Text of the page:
Yemen crew aware of his condition, and that he needed to land immediately to receive medical attention. [Pl.'s Complaint, Doc. No. 1, ¶4]. Faced with this request, the Yemenia-Yemen flight crew instead told Yahya he would need to wait for an hour and a half while the airplane finished its flight to Sana'a. Id. at ¶6. Plaintiff also alleges that this failure, in part, contributed to the death of Yahya. Id. at ¶7. On these facts, under Husain, a jury could find the Yemenia-Yemen crew's decision not to land the airplane in Saudi Arabia was an "event or happening" constituting an "accident" under Article 17 of the Montreal Convention. As such, the Court finds that Plaintiff can make a prima facie cause of action under the Montreal Convention, and leave to amend Plaintiff's Complaint would therefore not be futile. The Court notes that at least one other district court, when faced with similar state law causes of action subject to dismissal in light of Tseng, has granted leave for the plaintiff to amend their Complaint to comport with the Warsaw or Montreal Conventions: Accordingly, plaintiff's state law claims are preempted, and these claims are DISMISSED WITH PREJUDICE. If plaintiff wishes to pursue a claim under the Warsaw Convention, plaintiff may file an amended complaint on or before May 15, 2006. Kaur v. All Nippon Airways Co., Ltd., 2006 WL 997329, *3 (N.D. Cal. April 12, 2006). The Court further notes that Plaintiff's Complaint admits that this cause of action may be governed, "in whole or in part," by the Montreal Convention. [Pl.'s Complaint, Doc. No. 1, ¶25]. This pleading, coupled with the underlying facts pled in Plaintiff's Complaint, placed Northwest on notice of a possible Montreal Convention claim before the Convention's two-year statute of limitations expired. Given these facts, the Court GRANTS LEAVE for Plaintiff to amend his Complaint to comport with the Montreal Convention. If Plaintiff wishes to pursue a claim under 11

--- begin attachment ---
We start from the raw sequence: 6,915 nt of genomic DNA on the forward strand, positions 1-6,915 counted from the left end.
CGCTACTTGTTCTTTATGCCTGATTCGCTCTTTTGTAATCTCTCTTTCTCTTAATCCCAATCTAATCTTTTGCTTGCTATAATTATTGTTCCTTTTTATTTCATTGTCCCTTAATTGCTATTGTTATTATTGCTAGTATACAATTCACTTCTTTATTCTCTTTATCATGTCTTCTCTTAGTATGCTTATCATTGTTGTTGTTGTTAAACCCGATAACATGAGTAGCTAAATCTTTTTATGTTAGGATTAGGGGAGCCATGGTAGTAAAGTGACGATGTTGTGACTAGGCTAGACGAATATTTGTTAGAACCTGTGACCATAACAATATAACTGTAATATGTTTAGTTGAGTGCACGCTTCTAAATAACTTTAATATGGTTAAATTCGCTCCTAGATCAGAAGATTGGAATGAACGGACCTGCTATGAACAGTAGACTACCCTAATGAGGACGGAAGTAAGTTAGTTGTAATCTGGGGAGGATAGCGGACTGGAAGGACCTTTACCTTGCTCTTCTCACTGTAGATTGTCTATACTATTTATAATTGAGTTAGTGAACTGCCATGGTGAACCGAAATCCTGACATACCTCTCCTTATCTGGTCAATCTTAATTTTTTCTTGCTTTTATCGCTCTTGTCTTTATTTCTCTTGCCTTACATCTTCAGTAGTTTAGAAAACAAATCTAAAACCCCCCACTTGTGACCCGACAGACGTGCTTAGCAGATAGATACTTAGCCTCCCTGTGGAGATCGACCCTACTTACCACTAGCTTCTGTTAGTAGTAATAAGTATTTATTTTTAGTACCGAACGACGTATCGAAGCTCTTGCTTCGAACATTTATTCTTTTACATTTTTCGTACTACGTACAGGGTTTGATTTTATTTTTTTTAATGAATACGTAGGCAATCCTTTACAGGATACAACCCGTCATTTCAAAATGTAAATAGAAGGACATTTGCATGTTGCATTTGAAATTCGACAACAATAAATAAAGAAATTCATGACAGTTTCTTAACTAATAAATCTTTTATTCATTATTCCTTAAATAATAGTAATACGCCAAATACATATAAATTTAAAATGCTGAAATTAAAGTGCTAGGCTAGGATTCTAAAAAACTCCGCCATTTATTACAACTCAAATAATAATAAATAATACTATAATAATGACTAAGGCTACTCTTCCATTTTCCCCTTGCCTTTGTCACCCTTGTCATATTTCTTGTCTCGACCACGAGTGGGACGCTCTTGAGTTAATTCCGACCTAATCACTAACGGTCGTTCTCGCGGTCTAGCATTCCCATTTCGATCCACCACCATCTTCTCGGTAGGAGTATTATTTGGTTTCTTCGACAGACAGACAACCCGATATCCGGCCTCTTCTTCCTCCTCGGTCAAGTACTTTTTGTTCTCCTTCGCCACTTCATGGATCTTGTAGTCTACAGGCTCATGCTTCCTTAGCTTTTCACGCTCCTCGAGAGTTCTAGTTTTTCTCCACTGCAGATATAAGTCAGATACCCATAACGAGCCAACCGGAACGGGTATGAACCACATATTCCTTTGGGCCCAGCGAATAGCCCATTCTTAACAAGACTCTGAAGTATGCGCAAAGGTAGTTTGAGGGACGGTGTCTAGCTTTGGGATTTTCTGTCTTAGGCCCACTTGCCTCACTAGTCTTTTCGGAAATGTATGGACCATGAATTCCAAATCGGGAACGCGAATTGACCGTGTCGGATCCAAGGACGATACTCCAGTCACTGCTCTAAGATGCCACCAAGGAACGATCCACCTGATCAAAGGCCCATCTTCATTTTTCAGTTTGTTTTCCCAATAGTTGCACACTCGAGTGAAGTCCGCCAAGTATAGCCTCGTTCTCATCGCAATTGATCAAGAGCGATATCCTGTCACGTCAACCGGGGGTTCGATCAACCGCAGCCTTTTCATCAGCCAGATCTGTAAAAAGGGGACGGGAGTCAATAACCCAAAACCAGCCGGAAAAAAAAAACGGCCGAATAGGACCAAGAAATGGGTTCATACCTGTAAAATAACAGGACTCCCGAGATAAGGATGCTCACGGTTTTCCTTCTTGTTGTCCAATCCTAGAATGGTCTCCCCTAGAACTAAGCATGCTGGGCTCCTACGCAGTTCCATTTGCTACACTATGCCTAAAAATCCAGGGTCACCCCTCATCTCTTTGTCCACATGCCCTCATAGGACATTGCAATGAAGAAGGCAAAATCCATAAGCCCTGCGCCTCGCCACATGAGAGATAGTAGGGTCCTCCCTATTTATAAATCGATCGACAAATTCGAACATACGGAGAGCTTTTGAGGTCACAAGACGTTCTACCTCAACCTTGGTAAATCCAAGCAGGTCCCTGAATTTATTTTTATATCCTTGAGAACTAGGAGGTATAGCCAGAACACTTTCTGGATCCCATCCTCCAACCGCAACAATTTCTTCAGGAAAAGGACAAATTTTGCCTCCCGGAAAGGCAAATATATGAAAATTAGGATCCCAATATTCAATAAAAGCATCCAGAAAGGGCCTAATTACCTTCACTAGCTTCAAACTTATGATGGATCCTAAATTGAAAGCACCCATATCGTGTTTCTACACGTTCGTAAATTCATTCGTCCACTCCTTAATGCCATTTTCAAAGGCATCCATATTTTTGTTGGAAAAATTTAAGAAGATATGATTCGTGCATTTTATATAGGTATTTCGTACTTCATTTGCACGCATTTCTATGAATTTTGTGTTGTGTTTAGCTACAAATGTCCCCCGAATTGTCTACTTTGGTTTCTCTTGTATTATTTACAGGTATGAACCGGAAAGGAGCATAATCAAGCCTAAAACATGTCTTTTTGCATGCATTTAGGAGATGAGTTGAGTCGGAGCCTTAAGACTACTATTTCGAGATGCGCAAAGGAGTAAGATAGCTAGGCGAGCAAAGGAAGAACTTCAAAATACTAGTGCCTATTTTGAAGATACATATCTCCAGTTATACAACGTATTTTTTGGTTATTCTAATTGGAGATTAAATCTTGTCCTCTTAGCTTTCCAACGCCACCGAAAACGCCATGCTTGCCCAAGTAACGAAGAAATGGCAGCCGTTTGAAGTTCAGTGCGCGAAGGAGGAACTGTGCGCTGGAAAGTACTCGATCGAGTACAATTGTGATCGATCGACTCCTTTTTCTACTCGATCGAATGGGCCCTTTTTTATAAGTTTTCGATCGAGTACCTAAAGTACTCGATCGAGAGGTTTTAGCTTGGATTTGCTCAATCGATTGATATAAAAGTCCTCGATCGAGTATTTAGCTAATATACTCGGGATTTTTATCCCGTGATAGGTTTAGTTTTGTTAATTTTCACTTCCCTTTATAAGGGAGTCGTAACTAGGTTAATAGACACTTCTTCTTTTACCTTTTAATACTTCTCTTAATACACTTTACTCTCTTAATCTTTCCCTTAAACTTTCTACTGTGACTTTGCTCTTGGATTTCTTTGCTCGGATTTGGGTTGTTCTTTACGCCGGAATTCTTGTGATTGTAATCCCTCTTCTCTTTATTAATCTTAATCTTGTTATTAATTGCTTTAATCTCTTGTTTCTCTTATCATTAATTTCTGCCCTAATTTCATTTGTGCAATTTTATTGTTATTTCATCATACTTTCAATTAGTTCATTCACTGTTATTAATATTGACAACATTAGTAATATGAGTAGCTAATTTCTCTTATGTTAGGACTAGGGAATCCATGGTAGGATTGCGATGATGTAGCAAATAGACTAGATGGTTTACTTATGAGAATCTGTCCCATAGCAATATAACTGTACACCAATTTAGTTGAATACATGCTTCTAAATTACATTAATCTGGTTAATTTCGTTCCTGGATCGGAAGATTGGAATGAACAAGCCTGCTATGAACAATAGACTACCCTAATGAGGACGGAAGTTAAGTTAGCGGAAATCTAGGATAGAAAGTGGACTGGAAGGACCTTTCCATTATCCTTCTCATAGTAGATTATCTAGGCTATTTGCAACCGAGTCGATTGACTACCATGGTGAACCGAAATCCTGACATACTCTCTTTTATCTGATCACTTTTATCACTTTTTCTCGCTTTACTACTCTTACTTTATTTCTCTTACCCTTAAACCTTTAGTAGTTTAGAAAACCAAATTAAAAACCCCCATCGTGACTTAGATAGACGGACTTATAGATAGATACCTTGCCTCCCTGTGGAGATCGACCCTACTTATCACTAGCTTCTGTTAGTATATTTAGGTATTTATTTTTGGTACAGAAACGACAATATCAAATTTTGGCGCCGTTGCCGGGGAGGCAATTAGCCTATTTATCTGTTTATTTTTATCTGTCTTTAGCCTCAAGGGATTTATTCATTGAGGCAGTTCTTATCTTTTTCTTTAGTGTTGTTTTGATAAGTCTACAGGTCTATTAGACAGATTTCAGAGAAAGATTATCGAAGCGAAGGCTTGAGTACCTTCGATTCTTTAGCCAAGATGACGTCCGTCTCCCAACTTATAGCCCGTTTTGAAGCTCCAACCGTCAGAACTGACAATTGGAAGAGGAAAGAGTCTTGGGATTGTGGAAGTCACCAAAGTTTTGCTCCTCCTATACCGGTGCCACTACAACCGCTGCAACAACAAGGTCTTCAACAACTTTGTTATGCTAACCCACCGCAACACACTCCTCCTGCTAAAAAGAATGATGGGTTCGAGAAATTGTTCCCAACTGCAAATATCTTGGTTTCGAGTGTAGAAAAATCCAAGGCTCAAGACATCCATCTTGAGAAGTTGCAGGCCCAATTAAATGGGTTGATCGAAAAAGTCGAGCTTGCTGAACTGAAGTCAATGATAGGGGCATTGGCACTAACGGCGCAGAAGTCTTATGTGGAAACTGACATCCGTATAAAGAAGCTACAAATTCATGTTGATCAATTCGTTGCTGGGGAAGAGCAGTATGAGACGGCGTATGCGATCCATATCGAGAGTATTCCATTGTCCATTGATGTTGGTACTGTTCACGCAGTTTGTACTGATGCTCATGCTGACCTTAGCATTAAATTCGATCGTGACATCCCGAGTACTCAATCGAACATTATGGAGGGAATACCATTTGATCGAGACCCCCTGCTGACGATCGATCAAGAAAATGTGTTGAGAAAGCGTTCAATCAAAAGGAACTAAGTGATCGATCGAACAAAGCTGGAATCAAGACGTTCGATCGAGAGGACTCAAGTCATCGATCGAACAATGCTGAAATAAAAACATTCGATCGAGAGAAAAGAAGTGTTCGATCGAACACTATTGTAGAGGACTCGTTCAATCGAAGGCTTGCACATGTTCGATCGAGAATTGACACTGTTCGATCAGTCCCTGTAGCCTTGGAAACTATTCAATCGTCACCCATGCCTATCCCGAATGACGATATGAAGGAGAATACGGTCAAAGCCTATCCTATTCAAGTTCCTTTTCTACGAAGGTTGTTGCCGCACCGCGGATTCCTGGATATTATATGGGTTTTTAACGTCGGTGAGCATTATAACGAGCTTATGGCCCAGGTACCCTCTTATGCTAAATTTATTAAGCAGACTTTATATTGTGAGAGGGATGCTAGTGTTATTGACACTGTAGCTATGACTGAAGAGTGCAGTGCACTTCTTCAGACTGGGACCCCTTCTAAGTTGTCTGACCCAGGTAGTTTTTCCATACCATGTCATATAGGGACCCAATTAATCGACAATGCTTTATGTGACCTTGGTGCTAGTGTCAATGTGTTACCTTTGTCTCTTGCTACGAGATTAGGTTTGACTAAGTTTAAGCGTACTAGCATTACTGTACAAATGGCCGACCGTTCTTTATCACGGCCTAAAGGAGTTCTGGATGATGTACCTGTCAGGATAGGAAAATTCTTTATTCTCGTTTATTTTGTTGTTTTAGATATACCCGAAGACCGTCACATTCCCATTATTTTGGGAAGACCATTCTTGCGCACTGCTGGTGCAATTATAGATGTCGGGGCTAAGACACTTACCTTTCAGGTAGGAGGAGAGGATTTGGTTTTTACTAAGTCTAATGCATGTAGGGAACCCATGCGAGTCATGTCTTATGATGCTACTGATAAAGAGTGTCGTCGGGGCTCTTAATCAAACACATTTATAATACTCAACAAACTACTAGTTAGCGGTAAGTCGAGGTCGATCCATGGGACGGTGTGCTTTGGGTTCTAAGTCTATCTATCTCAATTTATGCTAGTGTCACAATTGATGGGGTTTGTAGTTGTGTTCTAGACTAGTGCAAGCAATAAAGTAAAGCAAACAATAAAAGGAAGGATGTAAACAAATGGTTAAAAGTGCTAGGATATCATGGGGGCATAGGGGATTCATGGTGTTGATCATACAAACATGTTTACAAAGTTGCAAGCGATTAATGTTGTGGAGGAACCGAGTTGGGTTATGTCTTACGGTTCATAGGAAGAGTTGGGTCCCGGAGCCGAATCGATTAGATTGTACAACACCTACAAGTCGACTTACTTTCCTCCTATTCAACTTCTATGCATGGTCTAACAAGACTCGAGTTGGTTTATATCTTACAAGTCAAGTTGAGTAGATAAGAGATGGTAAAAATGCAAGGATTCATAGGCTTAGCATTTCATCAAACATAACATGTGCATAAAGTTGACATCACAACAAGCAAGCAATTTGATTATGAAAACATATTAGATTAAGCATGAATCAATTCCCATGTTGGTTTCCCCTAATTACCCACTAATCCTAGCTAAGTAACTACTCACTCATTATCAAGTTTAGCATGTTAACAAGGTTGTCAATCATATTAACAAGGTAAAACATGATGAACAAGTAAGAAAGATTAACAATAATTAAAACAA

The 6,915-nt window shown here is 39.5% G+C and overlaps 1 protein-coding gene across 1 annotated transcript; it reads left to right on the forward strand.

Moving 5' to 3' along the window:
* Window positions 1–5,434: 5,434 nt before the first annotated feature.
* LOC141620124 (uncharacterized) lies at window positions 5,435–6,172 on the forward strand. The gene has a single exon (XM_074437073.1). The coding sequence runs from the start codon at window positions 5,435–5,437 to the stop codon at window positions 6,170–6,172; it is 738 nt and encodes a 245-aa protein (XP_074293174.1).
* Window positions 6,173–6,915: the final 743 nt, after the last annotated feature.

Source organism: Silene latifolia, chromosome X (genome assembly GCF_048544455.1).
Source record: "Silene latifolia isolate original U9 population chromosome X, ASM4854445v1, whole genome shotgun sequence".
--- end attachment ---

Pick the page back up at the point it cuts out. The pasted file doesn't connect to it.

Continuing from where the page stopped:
the Montreal Convention, Plaintiff must file an amended complaint on or before Friday, September 11, 2009. CONCLUSION For the reasons explained above, this Court GRANTS Northwest's Motion to Dismiss [Document No. 6], and GRANTS LEAVE for Plaintiff to file an amended Complaint comporting with the Montreal Convention against Defendant Northwest on or before Friday, September 11, 2009. IT IS SO ORDERED. s/Sean F. Cox Sean F. Cox United States District Judge Dated: August 25, 2009 I hereby certify that a copy of the foregoing document was served upon counsel of record on August 25, 2009, by electronic and/or ordinary mail. s/Jennifer Hernandez Case Manager